CUSD

This month’s Coronado Unified School District (CUSD) meeting took place on Thursday, Nov. 18, where the trustees introduced a new public comments policy, discussed the $2.3 million Department of Defense Education Activity (DoDEA) Grant, and approved a new civility policy.

The new public comment rules require speakers to make general comments at the end of the meeting, as opposed to the beginning. Item-specific public comments are also to be presented at the beginning of each agenda item. Each speaker is allotted three minutes total. Total public comment on one agenda item is limited to 20 minutes. There is no more sharing of minutes allowed, as public speakers were formerly allowed to give their minutes to another speaker, allowing them more time to speak. 

During general comments, several speakers expressed their disapproval of the new public comments policy, pointing out that working parents and military families with deployed spouses have to make further arrangements to attend. Another speaker cited that the former policy allowing shared minutes allows for the necessary thorough examination of community concerns. She recommended a reimplementation of the policy.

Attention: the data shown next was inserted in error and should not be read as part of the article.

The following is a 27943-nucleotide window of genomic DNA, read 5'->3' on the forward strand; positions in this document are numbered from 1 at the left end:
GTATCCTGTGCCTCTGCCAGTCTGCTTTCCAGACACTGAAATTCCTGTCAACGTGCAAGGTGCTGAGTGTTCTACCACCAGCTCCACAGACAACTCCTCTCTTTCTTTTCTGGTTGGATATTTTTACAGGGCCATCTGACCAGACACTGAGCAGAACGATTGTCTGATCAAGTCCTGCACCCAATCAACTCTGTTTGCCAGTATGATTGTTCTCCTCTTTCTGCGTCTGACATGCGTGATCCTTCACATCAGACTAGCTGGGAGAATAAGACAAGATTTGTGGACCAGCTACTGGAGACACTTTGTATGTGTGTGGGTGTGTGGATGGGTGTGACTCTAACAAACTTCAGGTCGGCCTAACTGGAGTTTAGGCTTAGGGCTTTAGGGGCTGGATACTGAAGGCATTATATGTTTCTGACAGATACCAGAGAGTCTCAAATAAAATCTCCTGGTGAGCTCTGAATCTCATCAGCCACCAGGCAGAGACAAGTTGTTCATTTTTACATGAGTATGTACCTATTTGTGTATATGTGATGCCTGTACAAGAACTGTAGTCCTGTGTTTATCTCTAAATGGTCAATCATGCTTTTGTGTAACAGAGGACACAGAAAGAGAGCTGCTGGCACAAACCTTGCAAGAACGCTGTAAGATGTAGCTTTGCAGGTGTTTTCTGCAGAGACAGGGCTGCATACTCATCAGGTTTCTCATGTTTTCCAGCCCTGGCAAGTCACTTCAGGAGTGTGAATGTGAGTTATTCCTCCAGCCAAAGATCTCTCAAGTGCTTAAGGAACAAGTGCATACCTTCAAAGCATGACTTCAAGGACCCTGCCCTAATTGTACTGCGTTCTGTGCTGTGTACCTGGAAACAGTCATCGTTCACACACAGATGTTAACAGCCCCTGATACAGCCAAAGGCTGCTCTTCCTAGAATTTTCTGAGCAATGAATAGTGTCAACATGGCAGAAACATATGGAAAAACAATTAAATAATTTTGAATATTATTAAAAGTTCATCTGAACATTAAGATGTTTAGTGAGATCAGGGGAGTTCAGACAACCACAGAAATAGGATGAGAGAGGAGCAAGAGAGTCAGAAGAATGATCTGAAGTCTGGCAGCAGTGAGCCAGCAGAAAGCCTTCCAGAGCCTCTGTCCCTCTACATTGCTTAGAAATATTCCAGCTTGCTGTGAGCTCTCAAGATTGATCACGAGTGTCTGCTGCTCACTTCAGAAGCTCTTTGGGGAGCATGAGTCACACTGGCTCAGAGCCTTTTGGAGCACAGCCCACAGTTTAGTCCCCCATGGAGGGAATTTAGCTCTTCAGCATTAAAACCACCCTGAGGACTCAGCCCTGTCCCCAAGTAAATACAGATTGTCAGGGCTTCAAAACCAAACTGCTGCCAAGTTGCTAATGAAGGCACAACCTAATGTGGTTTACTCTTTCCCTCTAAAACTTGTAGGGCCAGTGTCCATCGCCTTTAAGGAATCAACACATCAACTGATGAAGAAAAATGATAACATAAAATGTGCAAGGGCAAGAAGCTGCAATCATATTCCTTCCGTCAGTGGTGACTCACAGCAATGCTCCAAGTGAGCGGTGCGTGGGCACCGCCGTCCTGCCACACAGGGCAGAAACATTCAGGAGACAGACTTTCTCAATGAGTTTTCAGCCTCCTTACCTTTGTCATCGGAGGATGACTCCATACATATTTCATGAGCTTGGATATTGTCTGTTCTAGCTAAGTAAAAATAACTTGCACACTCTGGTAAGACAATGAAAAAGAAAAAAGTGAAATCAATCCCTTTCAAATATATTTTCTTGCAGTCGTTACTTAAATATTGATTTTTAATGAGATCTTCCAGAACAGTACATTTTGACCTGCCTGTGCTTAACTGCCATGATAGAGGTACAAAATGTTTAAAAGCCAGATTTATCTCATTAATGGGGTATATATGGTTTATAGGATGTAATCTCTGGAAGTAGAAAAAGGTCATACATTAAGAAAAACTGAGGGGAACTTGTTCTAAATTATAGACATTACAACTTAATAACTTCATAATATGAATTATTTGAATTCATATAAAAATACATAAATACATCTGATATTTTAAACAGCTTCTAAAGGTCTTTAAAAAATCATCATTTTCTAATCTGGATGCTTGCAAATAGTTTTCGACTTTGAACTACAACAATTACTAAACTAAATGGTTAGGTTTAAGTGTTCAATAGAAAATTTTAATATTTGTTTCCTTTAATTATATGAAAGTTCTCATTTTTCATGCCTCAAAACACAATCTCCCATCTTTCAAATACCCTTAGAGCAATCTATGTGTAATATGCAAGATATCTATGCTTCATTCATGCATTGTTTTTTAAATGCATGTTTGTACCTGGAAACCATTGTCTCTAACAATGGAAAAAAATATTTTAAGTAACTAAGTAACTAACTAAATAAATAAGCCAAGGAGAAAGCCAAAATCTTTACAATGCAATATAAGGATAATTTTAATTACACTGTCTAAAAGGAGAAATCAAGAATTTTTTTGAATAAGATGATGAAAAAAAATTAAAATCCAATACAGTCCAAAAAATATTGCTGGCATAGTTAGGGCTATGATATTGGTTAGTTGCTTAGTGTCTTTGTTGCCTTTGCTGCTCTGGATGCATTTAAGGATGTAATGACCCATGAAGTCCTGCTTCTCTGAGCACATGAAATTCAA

Several public comments kicked off the proposal to rewrite the current California School Boards Association (CSBA) civility policy. Some called for the revision of the policy and better civil behavior among CUSD community members. Others voiced further concerns for how the policy would affect their free speech at meetings.

Trustee Whitney Antrim clarified that the proposed amendment to rewrite the civility policy revolves around not the content of speech, but rather how that content is exchanged. “My objective,” she said, “is to not affect the content of anyone’s speech in any way….I was very mindful in crafting this to only conform with decorum and behavior in this room so we can exchange ideas, communicate, correct the record if we need to, and not any type of content of speech rather than how we present it and how it’s exchanged.” Trustee Antrim proposed a revision prohibiting the interruptions of proceedings, however, because of the revision’s vagueness, board members sought to exclude it.